To the concentrated liposome suspension, there was added 1 liter of an aqueous solution containing 1040 g of (S)--N,N'-bis [2-hydroxy-1-(hydroxymethyl)-ethyl]-2,4,6-triiodo-5-lactamido-isophtalamide (iopamidol) i.e. 520 g/l of covalent iodine at 60° C. The resulting mixture (2 l) with iodine concentration of 260 g/l was incubated for about 30 min at 60° C., after which time the iodine concentration outside and inside the liposome core had equalized. The resulting preparation was concentrated to 30 g lipids/l. The entrapped iodine to lipid ratio (I/L) was about 4.0.
A glass column (500 mm high and 50 mm in diameter) was filled with Raschig rings and operated as a trickle tower reactor. A lipid solution containing 50 g/l of a mixture of distearoylphospnatidyl choline (DSPC), cholesterol and dicetylphosphate with molar ratio 5:4:1 in chloroform was trickled down the column fitted with 35 layers of Raschig rings spread over a nickel mesh as a support until the last layer at the bottom was thouroughly soaked with the solution. The excess of the solution was removed and a stream of hot (80° C.) nitrogen blown from the bottom up through the reactor. The lipid deposit was dried for 2 hours. The nitrogen flow stopped and the reactor connected to a vaccum (1-2 Torr) and the deposit allowed to dry until all chloroform was removed. After evaporation of the solvent iomeprol solution with iodine concentration of 260 g/l was added at 60° C. to the reactor. The expanded three dimensional lipid deposit was allowed to hydrate for 30 minutes. The liposomes suspension was extuded at 60° C. through a 2 μm polycarbonate membrane (Nuclepore) and after cooling to room temperature it was concentrated to 30 g lipids/l. The entrapped iodine to lipid ratio (I/L) was above 4.0.
The same experiment was then repeated with reticulated carbon, reticulated nickel and reticulated glassy carbon as the column packing. Bulk densities of the three dimensional lipid stucture obtained in these experiments were between 0.05 and 0.005 g/cm3. Liposomes with lipid to iodine ratio of 3.5-4.5 were obtained.
A glass column (500 mm high and 50 mm in diameter) filled with hollow glass beads as an array of inert packing and operated as a fluidized bed reactor. A lipid solution containing 50 g/l of a mixture of dipalmitoylphosphatidylcholine (DPPC), cholesterol and dipalmitoylphosphatidic acid (DPPA) with molar ratio 5:4:1 in cyclohexane/ethanol azeotropic mixture (69.5/30.5 v/v) was introduced into the column containing a 100 mm high bed of hollow glass spheres supported by a porous glass frit. The solution was allowed to thoroughly wet the glass beads and the excess removed. A stream of hot (80° C.) air was blown from the bottom through the reactor and the spheres were fluidized untill the lipid deposit was almost dry. The air flow was then stopped, the reactor connected to a vaccum (1-2 Torr) and the deposit allowed to dry untill complete removal of solvents. After evaporation of the solvent, a 4% by weight lidocaine HCl solution in water (pH 7.2) at 60° C. was added to the reactor. The liposome solution formed was extruded at 80° C. through a 2 μm polycarbonate membrane (Nuclepore) and after cooling to room temperature concentrated to 35 mg lipid/ml. The entrapped lidocaine in liposomes was 0.35 mmol lidocaine/g lipid.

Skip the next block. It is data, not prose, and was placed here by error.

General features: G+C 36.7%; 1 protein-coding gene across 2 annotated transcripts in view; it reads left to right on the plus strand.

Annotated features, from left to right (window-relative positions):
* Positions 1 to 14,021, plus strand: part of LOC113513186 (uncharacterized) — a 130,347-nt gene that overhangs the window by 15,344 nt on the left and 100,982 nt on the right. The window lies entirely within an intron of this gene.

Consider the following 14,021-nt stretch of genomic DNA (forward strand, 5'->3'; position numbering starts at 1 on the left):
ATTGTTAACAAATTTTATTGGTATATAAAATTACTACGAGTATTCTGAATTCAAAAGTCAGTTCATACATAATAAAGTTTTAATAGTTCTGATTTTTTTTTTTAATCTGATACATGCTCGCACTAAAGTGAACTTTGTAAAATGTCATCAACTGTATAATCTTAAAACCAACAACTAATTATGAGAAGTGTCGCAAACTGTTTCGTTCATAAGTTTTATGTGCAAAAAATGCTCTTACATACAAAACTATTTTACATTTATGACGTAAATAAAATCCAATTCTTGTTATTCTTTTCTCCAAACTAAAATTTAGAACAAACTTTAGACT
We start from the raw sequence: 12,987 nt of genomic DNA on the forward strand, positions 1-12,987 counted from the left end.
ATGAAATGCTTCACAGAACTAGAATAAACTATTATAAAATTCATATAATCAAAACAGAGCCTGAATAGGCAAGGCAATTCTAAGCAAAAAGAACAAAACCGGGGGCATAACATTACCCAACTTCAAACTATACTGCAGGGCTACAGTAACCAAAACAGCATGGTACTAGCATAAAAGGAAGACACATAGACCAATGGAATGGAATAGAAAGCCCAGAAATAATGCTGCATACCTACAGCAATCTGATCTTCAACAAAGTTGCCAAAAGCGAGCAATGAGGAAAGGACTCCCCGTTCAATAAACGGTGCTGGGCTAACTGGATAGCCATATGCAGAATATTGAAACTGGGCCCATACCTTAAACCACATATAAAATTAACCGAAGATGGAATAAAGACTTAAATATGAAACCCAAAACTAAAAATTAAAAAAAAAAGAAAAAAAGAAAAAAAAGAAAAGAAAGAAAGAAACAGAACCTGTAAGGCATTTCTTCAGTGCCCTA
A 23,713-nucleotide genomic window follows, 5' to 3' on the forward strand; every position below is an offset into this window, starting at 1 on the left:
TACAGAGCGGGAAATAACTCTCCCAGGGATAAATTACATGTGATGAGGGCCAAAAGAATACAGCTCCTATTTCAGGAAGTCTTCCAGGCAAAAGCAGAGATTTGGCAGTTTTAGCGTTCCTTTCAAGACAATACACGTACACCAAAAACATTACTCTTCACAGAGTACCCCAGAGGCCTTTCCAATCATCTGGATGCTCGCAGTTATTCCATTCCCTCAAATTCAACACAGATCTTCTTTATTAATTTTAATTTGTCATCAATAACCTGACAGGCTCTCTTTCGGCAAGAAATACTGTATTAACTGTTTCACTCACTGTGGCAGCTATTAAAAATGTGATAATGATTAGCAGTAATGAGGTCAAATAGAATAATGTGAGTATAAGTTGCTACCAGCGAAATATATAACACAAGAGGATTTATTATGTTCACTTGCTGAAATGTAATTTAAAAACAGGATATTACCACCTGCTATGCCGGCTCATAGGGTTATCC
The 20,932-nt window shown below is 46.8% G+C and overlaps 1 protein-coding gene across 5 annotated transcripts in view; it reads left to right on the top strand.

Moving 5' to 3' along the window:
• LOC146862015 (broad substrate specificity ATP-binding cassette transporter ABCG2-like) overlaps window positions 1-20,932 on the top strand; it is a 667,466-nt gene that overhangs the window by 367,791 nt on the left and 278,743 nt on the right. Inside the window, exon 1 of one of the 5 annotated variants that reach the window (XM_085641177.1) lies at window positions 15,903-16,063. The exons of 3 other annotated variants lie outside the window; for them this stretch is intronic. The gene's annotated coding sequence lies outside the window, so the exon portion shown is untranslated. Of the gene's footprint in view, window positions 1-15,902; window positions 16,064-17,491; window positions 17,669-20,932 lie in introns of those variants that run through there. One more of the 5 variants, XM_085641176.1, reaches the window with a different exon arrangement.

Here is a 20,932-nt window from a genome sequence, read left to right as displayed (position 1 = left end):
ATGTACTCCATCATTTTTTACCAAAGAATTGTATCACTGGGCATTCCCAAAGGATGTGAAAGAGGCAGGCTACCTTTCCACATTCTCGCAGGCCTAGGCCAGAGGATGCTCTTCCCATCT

Various expansions (20-80%) of the bed during the fluidization showed little influence on the quality of the deposit.
The Example 4 was repeated using a 500 mm high glass column without inert packing. The column was filled with 100 ml of lipid solution (80 g/l) prepared from azeotropic mixtures of ethanol/cyclohexane, chloroform/methanol and iso-propanol/hexane. The organic solvent was first evaporated at 55° C. and 300 mmHg of pressure and then 70° C. and 10 mmHg until formation of a foamed dry deposit. In all cases the three dimensional expanded lipid stucture obtained was then hydrated at 70° C. with an aqueous solution of iomeprol to produce liposome encapsulated iomeprol suspensions. After extrusion at 70° C. on a 0.6 μm polycarbonate membrane (Nuclepore) the liposome suspension was concentrated. Typical iodine to lipid ratios (I/L) for a number of experiments run under different experimental conditions were in the range 1.9-2.5 with lipid concentrations between 25 and 35 mg/ml. Bulk densities of the expanded lipid structure were estimated to be between 0.05 and 0.001 g/cm3.